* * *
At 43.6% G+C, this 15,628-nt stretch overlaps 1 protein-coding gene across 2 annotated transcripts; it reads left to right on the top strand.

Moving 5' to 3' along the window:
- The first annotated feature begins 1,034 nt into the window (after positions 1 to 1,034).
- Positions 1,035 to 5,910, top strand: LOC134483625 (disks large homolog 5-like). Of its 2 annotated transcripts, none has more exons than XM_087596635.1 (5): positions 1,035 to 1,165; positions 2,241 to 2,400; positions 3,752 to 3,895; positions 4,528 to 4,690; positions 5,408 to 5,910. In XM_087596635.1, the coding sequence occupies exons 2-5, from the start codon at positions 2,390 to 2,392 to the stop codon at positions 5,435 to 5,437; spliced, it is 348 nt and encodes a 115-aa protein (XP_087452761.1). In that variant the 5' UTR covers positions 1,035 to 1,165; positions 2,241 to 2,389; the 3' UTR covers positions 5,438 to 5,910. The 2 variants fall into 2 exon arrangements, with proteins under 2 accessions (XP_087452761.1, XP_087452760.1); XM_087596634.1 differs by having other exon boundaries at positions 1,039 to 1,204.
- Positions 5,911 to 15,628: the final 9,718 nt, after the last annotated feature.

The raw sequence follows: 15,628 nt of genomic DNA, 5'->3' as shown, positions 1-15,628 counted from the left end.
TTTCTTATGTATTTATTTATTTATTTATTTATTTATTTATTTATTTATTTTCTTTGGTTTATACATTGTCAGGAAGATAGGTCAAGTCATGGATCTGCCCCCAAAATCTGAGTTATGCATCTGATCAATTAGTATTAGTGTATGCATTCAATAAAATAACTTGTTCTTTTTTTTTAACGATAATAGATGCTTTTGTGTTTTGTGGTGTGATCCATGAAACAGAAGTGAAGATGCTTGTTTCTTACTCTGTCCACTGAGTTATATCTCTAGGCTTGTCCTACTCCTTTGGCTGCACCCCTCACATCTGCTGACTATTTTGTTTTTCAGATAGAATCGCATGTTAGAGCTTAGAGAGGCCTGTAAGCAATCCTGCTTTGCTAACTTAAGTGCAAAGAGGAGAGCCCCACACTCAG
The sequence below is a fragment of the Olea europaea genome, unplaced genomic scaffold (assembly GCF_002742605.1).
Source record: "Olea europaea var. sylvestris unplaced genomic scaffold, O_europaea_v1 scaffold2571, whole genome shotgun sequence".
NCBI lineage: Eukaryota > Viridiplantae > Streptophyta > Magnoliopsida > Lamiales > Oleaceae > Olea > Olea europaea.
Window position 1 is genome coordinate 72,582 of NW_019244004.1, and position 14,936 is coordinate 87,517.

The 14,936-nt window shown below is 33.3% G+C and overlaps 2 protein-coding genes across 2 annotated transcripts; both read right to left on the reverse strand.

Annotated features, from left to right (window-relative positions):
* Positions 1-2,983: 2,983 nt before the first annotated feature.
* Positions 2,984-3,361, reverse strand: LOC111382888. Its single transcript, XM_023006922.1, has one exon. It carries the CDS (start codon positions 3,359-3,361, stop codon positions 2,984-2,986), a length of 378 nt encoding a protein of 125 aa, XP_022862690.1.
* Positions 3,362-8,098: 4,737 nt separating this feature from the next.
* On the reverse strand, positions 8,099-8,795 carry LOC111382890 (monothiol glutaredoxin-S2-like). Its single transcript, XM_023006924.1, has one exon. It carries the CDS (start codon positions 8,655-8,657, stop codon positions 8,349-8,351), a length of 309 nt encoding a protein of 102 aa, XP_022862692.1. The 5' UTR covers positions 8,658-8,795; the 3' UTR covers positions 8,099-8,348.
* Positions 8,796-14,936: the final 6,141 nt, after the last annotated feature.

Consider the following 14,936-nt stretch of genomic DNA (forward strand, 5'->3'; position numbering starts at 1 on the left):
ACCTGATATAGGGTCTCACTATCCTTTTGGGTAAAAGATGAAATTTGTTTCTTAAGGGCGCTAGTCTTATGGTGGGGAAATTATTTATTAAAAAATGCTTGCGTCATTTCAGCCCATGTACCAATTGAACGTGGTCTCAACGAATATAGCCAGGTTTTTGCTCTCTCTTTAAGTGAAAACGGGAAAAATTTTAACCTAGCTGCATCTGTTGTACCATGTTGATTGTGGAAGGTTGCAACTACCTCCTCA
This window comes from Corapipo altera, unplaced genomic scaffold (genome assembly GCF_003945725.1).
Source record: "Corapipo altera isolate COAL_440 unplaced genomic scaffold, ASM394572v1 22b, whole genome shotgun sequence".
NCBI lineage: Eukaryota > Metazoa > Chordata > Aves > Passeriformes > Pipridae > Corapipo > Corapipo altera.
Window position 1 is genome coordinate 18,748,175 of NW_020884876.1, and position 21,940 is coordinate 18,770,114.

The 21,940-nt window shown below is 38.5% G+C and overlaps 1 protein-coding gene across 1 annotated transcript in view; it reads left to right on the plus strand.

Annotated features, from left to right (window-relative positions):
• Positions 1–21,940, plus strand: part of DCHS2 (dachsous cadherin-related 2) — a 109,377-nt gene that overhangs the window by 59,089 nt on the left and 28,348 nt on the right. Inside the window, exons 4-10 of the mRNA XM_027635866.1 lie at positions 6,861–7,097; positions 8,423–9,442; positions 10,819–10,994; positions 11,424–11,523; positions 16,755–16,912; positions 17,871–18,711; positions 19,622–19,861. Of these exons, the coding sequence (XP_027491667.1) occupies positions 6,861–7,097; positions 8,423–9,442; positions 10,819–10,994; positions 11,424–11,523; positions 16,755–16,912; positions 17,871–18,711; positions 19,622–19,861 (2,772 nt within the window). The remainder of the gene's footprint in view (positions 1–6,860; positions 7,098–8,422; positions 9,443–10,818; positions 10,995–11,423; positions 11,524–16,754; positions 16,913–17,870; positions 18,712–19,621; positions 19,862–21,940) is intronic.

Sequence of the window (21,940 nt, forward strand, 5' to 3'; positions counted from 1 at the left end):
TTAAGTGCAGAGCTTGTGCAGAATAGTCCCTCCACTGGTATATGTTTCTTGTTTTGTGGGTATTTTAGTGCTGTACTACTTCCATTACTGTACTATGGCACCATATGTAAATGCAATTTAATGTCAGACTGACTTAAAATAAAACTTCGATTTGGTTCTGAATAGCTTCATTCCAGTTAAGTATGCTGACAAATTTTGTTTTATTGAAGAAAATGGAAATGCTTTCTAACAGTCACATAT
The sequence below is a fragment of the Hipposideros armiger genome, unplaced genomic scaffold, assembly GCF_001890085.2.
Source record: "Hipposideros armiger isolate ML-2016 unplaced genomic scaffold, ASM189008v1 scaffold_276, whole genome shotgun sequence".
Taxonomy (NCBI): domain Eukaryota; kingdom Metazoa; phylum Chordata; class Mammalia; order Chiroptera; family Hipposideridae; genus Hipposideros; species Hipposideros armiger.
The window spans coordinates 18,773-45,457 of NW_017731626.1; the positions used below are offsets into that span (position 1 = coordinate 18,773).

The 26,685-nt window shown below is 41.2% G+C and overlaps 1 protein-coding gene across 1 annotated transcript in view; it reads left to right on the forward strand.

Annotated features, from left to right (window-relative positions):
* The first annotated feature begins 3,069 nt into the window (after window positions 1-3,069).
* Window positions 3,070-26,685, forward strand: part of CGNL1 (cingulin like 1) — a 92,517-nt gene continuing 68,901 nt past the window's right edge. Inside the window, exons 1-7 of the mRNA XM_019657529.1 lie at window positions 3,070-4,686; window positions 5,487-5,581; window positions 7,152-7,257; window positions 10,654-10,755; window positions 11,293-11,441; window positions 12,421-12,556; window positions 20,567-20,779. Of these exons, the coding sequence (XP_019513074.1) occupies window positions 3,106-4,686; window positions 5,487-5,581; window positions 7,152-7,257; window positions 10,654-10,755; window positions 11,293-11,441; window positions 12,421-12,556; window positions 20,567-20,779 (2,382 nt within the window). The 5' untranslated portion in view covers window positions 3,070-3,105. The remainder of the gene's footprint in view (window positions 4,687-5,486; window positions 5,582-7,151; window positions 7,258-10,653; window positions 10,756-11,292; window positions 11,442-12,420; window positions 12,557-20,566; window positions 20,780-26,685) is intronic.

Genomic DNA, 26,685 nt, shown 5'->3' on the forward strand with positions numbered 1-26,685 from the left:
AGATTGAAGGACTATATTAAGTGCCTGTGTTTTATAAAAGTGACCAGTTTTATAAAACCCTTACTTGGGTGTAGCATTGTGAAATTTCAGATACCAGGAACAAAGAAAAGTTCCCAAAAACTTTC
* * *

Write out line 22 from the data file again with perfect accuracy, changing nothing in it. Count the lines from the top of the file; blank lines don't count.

Source record: "Corapipo altera isolate COAL_440 unplaced genomic scaffold, ASM394572v1 22b, whole genome shotgun sequence".